The post-Soviet regime had handpicked party insider Viktor Yanukovych to carry the banner, one associated with corruption, a censored media and domination by wealthy business leaders. The opposition backed Viktor Yushchenko, a seeming man of the people who ended up the victim of a mysterious poisoning that left him deeply disfigured weeks before the election.
Exit polls claimed Yushchenko the victor, while the media, which was controlled by the regime, announced Yanukovych the winner. What happened next is the subject of a fascinating and timely documentary by veteran filmmaker Steve York. Orange Revolution captures the street protests from the early hours after the first election results hit the airwaves until a new set of fair and open election results are achieved through a surprisingly organized nonviolent movement.
I talked to York a few days after the Supreme Court ruling granting corporations and unions the right to spend unlimited funds to support candidates and issues of relevance to their interests. Many believe this decision bestows “personhood” on businesses and paves the way for unprecedented control of the monied class over the interests of the people here in the U.S.
Ever the objective documentarian, York sees beyond the obvious parallels.
“It is very interesting how different people react to the film,” he says. “Certainly back in 2004, when we started the project, it never occurred to me that people would see whatever it was that we eventually finished and find that it would have any relevance to domestic politics.”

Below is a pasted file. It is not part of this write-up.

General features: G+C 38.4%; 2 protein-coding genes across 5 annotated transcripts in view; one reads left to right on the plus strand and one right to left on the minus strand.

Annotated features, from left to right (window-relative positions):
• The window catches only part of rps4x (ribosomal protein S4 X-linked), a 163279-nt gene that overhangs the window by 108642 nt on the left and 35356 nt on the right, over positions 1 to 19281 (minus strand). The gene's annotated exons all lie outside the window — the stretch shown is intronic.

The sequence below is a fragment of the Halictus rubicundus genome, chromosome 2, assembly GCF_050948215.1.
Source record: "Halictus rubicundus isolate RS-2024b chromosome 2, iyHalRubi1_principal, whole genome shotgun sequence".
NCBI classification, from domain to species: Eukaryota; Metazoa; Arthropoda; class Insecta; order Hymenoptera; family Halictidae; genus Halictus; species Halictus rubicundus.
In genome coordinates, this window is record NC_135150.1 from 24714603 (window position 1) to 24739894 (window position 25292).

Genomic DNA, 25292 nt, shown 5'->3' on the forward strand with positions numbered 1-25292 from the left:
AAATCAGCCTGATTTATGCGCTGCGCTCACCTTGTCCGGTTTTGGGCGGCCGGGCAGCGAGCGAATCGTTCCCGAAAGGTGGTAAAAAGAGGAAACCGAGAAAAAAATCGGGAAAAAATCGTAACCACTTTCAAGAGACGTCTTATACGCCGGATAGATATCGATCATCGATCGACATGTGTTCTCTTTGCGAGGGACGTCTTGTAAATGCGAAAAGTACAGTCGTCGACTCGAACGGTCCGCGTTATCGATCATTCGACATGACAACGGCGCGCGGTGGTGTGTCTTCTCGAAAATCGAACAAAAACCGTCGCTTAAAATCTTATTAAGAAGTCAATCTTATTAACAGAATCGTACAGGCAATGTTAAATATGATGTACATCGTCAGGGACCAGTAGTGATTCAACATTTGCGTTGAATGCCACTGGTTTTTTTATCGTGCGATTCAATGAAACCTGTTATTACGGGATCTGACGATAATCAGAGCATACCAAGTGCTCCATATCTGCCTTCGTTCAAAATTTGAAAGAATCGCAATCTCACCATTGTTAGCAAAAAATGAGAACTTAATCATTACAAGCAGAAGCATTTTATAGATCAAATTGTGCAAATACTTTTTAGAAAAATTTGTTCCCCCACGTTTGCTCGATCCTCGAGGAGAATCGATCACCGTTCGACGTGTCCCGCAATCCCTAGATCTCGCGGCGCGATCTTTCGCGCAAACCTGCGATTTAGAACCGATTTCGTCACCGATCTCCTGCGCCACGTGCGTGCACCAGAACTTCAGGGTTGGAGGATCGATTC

Yet at the time that York and his crew were filming, barely addressed references to the Supreme Court’s ruling in 2000 — which, in effect, declared George W. Bush the winner of U.S. presidential election — loomed on the domestic political front. He is quick to acknowledge this before delving into how he came to be involved in the project.
“Back in 1998 or 1997, we did a three-part series for PBS, an anthology of successful stories of civil resistance, of nonviolent struggle beginning with Gandhi.
There was a segment on Gandhi, the Civil Rights Movement, the defeat of Pinochet in Chile, the Solidarity Movement in Poland, the anti-apartheid movement in South Africa.
“The experience of doing that, especially in conjunction with the other historic documentaries I had worked on (ABC News projects on D-Day and the bombing of Hiroshima and Nagasaki), made me realize that war and violent struggle had a lot in common with nonviolent movements in terms of strategy. There’s a huge overlap, to the extent that it could be argued that they are almost identical.
“In working on all of this, I had my eyes opened to it all and I just kept them opened to other examples, like this one.”
Orange Revolution began its journey on the feature documentary circuit before its current PBS broadcast incarnation, and York found himself answering questions about the lack of protest here in the U.S., similar to those of the Ukrainians, as a result of the 2000 elections. Couple that with the recent campaign finance ruling, and one wonders why there isn’t more mobilization against such developments.